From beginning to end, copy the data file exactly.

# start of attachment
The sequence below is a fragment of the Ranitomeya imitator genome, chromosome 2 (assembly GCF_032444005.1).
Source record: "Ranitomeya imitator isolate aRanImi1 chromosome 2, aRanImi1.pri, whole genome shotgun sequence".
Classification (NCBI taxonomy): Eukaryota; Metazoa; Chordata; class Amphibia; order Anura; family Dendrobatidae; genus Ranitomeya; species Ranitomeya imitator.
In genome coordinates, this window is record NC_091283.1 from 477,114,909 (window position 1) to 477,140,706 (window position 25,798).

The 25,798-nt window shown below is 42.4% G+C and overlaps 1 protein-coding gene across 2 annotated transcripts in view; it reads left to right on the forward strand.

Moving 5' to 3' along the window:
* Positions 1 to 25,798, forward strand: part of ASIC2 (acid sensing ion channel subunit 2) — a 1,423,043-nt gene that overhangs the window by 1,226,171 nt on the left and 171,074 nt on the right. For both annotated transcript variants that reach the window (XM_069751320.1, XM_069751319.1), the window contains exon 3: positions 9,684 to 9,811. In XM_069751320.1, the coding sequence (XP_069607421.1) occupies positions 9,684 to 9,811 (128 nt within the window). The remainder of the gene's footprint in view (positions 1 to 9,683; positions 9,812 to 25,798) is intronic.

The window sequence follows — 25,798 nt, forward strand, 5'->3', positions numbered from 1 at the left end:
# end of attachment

The sequence below is a fragment of the Ranitomeya imitator genome, chromosome 2 (assembly GCF_032444005.1).
Source record: "Ranitomeya imitator isolate aRanImi1 chromosome 2, aRanImi1.pri, whole genome shotgun sequence".
Classification (NCBI taxonomy): Eukaryota; Metazoa; Chordata; class Amphibia; order Anura; family Dendrobatidae; genus Ranitomeya; species Ranitomeya imitator.
In genome coordinates, this window is record NC_091283.1 from 477,114,909 (window position 1) to 477,140,706 (window position 25,798).

The 25,798-nt window shown below is 42.4% G+C and overlaps 1 protein-coding gene across 2 annotated transcripts in view; it reads left to right on the forward strand.

Moving 5' to 3' along the window:
* Positions 1 to 25,798, forward strand: part of ASIC2 (acid sensing ion channel subunit 2) — a 1,423,043-nt gene that overhangs the window by 1,226,171 nt on the left and 171,074 nt on the right. For both annotated transcript variants that reach the window (XM_069751320.1, XM_069751319.1), the window contains exon 3: positions 9,684 to 9,811. In XM_069751320.1, the coding sequence (XP_069607421.1) occupies positions 9,684 to 9,811 (128 nt within the window). The remainder of the gene's footprint in view (positions 1 to 9,683; positions 9,812 to 25,798) is intronic.

The window sequence follows — 25,798 nt, forward strand, 5'->3', positions numbered from 1 at the left end: